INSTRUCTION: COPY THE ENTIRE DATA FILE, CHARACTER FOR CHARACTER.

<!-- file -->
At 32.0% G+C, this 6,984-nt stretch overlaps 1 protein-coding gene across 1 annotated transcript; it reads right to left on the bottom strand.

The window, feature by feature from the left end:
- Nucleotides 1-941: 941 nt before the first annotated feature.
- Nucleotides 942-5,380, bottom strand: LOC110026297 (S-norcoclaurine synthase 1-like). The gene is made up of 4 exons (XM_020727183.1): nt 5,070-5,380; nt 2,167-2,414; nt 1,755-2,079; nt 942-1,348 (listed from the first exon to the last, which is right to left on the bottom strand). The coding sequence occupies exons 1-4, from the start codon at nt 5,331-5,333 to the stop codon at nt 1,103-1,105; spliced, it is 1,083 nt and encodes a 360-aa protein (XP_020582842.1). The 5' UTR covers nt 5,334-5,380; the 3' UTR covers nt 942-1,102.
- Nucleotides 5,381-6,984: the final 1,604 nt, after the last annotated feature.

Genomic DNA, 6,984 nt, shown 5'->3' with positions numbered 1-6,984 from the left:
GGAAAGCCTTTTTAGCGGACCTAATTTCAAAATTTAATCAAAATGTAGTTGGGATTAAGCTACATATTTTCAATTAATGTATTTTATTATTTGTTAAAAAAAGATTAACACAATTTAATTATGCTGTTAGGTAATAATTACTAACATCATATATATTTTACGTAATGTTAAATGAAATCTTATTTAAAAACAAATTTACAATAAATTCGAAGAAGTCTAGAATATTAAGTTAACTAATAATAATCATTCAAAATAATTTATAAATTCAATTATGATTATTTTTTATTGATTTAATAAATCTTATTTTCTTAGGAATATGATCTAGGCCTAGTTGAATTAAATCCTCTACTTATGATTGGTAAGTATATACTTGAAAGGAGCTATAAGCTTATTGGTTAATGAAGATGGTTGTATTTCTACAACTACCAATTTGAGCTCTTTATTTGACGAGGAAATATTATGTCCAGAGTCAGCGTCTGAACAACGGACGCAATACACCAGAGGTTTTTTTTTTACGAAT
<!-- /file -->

At 32.0% G+C, this 6,984-nt stretch overlaps 1 protein-coding gene across 1 annotated transcript; it reads right to left on the bottom strand.

The window, feature by feature from the left end:
- Nucleotides 1-941: 941 nt before the first annotated feature.
- Nucleotides 942-5,380, bottom strand: LOC110026297 (S-norcoclaurine synthase 1-like). The gene is made up of 4 exons (XM_020727183.1): nt 5,070-5,380; nt 2,167-2,414; nt 1,755-2,079; nt 942-1,348 (listed from the first exon to the last, which is right to left on the bottom strand). The coding sequence occupies exons 1-4, from the start codon at nt 5,331-5,333 to the stop codon at nt 1,103-1,105; spliced, it is 1,083 nt and encodes a 360-aa protein (XP_020582842.1). The 5' UTR covers nt 5,334-5,380; the 3' UTR covers nt 942-1,102.
- Nucleotides 5,381-6,984: the final 1,604 nt, after the last annotated feature.

Genomic DNA, 6,984 nt, shown 5'->3' with positions numbered 1-6,984 from the left:
GGAAAGCCTTTTTAGCGGACCTAATTTCAAAATTTAATCAAAATGTAGTTGGGATTAAGCTACATATTTTCAATTAATGTATTTTATTATTTGTTAAAAAAAGATTAACACAATTTAATTATGCTGTTAGGTAATAATTACTAACATCATATATATTTTACGTAATGTTAAATGAAATCTTATTTAAAAACAAATTTACAATAAATTCGAAGAAGTCTAGAATATTAAGTTAACTAATAATAATCATTCAAAATAATTTATAAATTCAATTATGATTATTTTTTATTGATTTAATAAATCTTATTTTCTTAGGAATATGATCTAGGCCTAGTTGAATTAAATCCTCTACTTATGATTGGTAAGTATATACTTGAAAGGAGCTATAAGCTTATTGGTTAATGAAGATGGTTGTATTTCTACAACTACCAATTTGAGCTCTTTATTTGACGAGGAAATATTATGTCCAGAGTCAGCGTCTGAACAACGGACGCAATACACCAGAGGTTTTTTTTTTACGAAT